Many of the blogs I am reading draw attention to Catholic priests that have abused children. Recently there have been events in Montreal that have caused me to look at this issue from a slightly different angle. I am a little hesitant venturing into such topics as I am not Catholic and in some ways my knowledge is lacking, but I certainly have plenty of opinions and will rely on those.

The story begins very far away from sexual abuse. It is the story of Frère André, a well-known priest from Montreal who was canonized earlier this month in the Vatican as Saint André, the second saint to be born in Canada. Frère André grew up as a child of little means or evident ability in a large family. Eventually he joined the church and found employment as a doorman at a Catholic school. Then he started to become known for having “healing hands”.

At this point, I would like to interrupt the story to editorialize somewhat. I do not really believe in this concept of healing from religious laying on of hands, just like I do not believe in the “miracles” that are required as qualification for sainthood. I feel the belief in these abilities promotes the practice of medical quackery and unresearched patent medicine. These practices harm more people than they heal. While in most cases laying on of hands probably won’t do any harm, it lends credence to practices that may.

Frère André did not take any credit for the healing of his “patients”; he attributed all power to his patron saint, Saint Joseph. In fact, Frère André’s legacy to Montreal bears the name of Saint Joseph. Andre raised money throughout the Catholic community to build a shrine to his patron, the St. Joseph’s Oratory, a truly magnificent structure near Mount Royal that is one of the city’s best known landmarks. In fact, in the Monopoly world edition game, the picture chosen to represent Montreal (which occupies the Boardwalk space) is of the Oratory.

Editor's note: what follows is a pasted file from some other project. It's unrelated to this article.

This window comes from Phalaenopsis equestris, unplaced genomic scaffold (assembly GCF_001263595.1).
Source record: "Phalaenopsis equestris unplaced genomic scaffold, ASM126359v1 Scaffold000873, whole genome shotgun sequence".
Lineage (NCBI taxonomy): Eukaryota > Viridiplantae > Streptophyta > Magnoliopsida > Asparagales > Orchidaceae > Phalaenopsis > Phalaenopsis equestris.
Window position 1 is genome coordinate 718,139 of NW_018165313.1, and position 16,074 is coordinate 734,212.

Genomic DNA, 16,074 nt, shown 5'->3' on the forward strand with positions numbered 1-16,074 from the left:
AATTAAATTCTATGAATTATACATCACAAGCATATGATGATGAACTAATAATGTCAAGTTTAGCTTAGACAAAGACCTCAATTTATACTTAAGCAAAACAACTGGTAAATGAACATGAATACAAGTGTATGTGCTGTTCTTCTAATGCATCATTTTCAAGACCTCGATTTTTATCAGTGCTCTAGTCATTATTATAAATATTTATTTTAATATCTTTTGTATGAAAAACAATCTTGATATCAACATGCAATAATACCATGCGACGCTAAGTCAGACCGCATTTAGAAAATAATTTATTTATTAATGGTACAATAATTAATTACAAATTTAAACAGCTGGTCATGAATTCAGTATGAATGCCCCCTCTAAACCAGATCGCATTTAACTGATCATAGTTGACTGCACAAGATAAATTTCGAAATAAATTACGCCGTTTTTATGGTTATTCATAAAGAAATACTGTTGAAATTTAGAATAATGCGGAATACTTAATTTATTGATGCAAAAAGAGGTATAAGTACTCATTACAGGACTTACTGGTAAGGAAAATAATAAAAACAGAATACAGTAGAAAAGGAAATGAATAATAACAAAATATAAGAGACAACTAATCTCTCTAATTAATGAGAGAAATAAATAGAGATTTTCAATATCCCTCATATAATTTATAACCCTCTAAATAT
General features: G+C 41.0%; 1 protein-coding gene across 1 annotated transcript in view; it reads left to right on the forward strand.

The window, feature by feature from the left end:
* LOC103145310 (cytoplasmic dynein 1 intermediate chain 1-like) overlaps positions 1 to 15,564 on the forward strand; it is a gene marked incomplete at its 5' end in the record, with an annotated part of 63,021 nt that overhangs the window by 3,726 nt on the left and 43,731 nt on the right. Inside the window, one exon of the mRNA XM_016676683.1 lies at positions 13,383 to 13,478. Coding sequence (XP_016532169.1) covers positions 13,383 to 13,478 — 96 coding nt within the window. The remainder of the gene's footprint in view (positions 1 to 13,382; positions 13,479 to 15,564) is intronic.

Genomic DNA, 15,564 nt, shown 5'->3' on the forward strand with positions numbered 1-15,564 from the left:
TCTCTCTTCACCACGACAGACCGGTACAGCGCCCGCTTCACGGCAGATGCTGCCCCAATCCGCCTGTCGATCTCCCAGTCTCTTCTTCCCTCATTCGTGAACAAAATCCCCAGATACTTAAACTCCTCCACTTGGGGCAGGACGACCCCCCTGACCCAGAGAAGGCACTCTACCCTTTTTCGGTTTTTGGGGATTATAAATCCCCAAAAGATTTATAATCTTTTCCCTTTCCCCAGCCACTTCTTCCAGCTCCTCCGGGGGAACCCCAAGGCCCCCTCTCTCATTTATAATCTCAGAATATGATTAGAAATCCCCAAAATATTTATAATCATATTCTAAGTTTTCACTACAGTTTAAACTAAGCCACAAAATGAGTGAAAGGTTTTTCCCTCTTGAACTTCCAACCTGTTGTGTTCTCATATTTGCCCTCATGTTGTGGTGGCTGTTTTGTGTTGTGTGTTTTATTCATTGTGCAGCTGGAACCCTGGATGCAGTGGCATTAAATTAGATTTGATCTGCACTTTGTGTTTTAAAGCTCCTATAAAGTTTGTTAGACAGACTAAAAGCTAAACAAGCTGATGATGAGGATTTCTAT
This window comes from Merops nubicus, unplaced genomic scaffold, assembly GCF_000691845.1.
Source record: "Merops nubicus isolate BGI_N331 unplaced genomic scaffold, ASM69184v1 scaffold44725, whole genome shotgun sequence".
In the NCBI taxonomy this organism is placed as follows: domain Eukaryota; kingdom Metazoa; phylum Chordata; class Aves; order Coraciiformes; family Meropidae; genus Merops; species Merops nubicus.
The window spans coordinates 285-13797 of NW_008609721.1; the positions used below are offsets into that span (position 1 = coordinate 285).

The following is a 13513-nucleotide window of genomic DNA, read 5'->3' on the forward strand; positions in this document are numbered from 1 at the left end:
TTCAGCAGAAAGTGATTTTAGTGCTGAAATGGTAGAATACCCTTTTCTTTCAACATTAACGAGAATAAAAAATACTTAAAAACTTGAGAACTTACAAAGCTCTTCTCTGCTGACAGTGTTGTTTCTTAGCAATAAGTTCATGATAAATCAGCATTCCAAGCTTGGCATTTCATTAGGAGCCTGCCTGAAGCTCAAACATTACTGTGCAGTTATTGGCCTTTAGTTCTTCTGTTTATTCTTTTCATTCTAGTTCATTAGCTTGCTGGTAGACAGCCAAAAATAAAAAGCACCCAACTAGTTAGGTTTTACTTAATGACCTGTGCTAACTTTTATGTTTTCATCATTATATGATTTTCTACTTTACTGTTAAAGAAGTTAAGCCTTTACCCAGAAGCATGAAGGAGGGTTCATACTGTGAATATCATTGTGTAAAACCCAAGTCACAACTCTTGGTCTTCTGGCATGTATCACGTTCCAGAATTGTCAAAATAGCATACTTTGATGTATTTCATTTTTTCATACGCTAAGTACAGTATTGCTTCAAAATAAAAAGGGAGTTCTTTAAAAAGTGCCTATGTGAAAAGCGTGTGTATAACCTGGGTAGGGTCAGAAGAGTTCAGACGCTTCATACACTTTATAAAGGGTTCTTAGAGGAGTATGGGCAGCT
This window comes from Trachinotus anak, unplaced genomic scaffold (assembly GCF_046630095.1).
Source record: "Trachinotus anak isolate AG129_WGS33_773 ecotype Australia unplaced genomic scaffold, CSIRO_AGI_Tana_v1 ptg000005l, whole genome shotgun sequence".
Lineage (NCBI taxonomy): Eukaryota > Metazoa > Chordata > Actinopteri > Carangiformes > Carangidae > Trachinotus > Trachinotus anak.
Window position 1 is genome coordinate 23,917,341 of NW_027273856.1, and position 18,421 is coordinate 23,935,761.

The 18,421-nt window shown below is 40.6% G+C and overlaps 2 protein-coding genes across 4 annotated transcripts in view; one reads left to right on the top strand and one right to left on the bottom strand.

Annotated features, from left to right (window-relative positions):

As I said, Frère André became Saint André this month and, this weekend, there will be a mass held to honour Saint André. There is a huge number of faithful expected to attend, and it will be held at Olympic Stadium.

There is a group of survivors of clerical sexual abuse that have asked the Catholic church leaders of Montreal to divert the admission fee of five dollars apiece to benefit those who have suffered at the hands of Catholic priests. There is a debate over whether the Church should agree with this. First, it should be pointed out that Frère André was NEVER, in any way, accused or even suspected of ANY inappropriate conduct and was never in a position where he might have been complicit with hiding the misdeeds of others. As far as anyone knows, he has nothing to do with this issue other than being a symbol of the Catholic Church. The group promoting this concept acknowledge this and want to stress that they are NOT protesting the mass, they simply would like attendees to make a contribution. As of now, the church is refusing this request.

I think the survivor group has a great idea. I have heard some argue that doing this is tantamount to absolving the church officials of the responsibility of providing restitution and putting the burden on parishioners who should not be blamed for what happened. My opinion is that giving a contribution is something every Catholic, and in fact, any caring person, should do. It acknowledges every person’s personal responsibility to make things right and do the “Christian” thing and it does NOT absolve the Church itself of any wrongdoing or responsibility to make restitution. We are now aware of the problem and should do what we can to make the situation better. The same rule should apply to the church itself, which did more harm in this matter and thus should do even more to make up for their sins. They certainly should take some initiative as a current civil law case illustrates how far behind Quebec is in dealing with the issue of sexual abuse.